At Cedars-Sinai, our goal is to deliver a well-rounded educational experience to advanced trainees in rheumatology. We offer a very broad range of didactic conferences and mentoring. At the end of the basic two-year period, we expect trainees to be able to practice rheumatology independently and, if they choose, pursue an academic career with additional research training. Our conferences include:
Cedars-Sinai Core Curriculum Clinical Case Conference Series
This series is geared toward imparting clinical knowledge directly to fellows in training. Based on cases encountered at Cedars-Sinai, the faculty selects topics that are explored in depth — typically a case presentation followed by a scholarly literature review focused on differential diagnosis, etiopathogenesis, laboratory investigations and outcome. These conferences often generate research topics or manuscripts. The immediate goal for the series is for fellows to learn how to organize a scholarly presentation and deliver it to a receptive audience of mentors and fellow trainees. Here they learn how to educate peers in their chosen venue when they leave their training program.
Journal Club and Grand Rounds
During the past 15 years, Cedars-Sinai has attracted to our program some of the best and brightest minds in rheumatology. Our list of grand rounds speakers and topics covers 2008-16.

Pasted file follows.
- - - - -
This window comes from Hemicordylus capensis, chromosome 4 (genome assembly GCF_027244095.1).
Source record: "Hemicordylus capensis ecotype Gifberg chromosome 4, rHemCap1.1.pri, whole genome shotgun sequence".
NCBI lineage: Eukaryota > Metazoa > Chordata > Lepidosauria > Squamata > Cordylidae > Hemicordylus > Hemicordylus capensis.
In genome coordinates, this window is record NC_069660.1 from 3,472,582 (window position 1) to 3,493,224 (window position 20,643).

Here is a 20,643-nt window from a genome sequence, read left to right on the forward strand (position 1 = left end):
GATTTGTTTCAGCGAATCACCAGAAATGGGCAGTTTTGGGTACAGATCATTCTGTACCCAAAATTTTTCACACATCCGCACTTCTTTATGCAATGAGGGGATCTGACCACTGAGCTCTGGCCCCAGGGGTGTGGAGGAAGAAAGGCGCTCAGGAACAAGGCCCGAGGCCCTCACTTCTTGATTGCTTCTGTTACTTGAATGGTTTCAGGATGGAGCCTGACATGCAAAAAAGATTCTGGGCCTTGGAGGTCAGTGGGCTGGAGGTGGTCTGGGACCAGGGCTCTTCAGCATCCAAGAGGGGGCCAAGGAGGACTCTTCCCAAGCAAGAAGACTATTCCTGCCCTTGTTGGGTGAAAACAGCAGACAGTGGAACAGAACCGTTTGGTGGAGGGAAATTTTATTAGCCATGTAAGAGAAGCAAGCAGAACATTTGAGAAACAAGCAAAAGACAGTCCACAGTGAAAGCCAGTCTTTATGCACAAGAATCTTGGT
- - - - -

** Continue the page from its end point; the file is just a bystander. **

Visiting professors usually arrive at Cedars-Sinai on a Tuesday afternoon for meetings with key faculty. The fellows then lead journal club presentations of critically reviewed articles in the evening. The journal club discussions are lively and friendly, with informal jousting among the director of Rheumatology, Michael Weisman, MD, visiting professors, attending physicians and the resident statistician. The discussions expose fellows to leading-edge information in a relaxed manner. Fellows learn to dissect manuscripts and published papers, examining the strengths and weaknesses of the literature we are exposed to on a daily basis.
Grand rounds are held monthly on Wednesday mornings. The quality and caliber of the speakers and the level of discussion give fellows a taste of rheumatology at its best. Following grand rounds, visiting professors spend the rest of the morning at the fellow-run clinic and interact with the patients there. Part of the design of the grand rounds/journal club experience is for fellows to create lifelong relationships with the visiting professor.
- Research Journal Club
This monthly journal club is run by Daniel Wallace, MD, FACP, FACR, who brings to the conference his vast experience of having treated more than 2,000 lupus patients, as well as his writing and editing credentials. His ability to provide both historical context and laser-accurate dissection of complex scientific literature is much appreciated by fellows and attendings alike.
- Chief Rounds